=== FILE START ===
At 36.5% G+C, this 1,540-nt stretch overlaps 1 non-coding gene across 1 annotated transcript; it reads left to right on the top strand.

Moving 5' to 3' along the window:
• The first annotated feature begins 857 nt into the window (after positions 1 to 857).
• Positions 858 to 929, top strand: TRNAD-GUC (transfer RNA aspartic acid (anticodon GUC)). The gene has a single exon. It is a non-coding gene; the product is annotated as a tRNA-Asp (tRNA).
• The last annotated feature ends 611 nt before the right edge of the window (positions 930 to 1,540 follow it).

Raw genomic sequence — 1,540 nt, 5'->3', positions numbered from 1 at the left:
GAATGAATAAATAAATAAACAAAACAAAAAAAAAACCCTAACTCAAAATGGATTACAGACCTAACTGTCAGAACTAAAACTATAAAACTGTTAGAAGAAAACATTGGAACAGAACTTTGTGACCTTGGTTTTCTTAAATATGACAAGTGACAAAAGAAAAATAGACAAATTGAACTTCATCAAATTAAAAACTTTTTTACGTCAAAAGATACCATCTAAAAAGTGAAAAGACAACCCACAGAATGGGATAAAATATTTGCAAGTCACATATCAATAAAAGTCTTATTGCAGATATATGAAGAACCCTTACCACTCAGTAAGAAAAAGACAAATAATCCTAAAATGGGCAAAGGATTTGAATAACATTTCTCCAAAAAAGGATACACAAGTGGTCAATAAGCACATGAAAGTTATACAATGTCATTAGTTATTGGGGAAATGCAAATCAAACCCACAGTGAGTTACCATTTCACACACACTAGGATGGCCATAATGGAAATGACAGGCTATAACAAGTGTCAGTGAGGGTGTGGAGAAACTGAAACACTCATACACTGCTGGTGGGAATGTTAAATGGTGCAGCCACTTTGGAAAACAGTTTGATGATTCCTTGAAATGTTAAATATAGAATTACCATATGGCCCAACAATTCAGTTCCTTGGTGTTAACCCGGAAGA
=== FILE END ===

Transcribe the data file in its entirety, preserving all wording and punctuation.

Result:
At 36.5% G+C, this 1,540-nt stretch overlaps 1 non-coding gene across 1 annotated transcript; it reads left to right on the top strand.

Moving 5' to 3' along the window:
• The first annotated feature begins 857 nt into the window (after positions 1 to 857).
• Positions 858 to 929, top strand: TRNAD-GUC (transfer RNA aspartic acid (anticodon GUC)). The gene has a single exon. It is a non-coding gene; the product is annotated as a tRNA-Asp (tRNA).
• The last annotated feature ends 611 nt before the right edge of the window (positions 930 to 1,540 follow it).

Raw genomic sequence — 1,540 nt, 5'->3', positions numbered from 1 at the left:
GAATGAATAAATAAATAAACAAAACAAAAAAAAAACCCTAACTCAAAATGGATTACAGACCTAACTGTCAGAACTAAAACTATAAAACTGTTAGAAGAAAACATTGGAACAGAACTTTGTGACCTTGGTTTTCTTAAATATGACAAGTGACAAAAGAAAAATAGACAAATTGAACTTCATCAAATTAAAAACTTTTTTACGTCAAAAGATACCATCTAAAAAGTGAAAAGACAACCCACAGAATGGGATAAAATATTTGCAAGTCACATATCAATAAAAGTCTTATTGCAGATATATGAAGAACCCTTACCACTCAGTAAGAAAAAGACAAATAATCCTAAAATGGGCAAAGGATTTGAATAACATTTCTCCAAAAAAGGATACACAAGTGGTCAATAAGCACATGAAAGTTATACAATGTCATTAGTTATTGGGGAAATGCAAATCAAACCCACAGTGAGTTACCATTTCACACACACTAGGATGGCCATAATGGAAATGACAGGCTATAACAAGTGTCAGTGAGGGTGTGGAGAAACTGAAACACTCATACACTGCTGGTGGGAATGTTAAATGGTGCAGCCACTTTGGAAAACAGTTTGATGATTCCTTGAAATGTTAAATATAGAATTACCATATGGCCCAACAATTCAGTTCCTTGGTGTTAACCCGGAAGA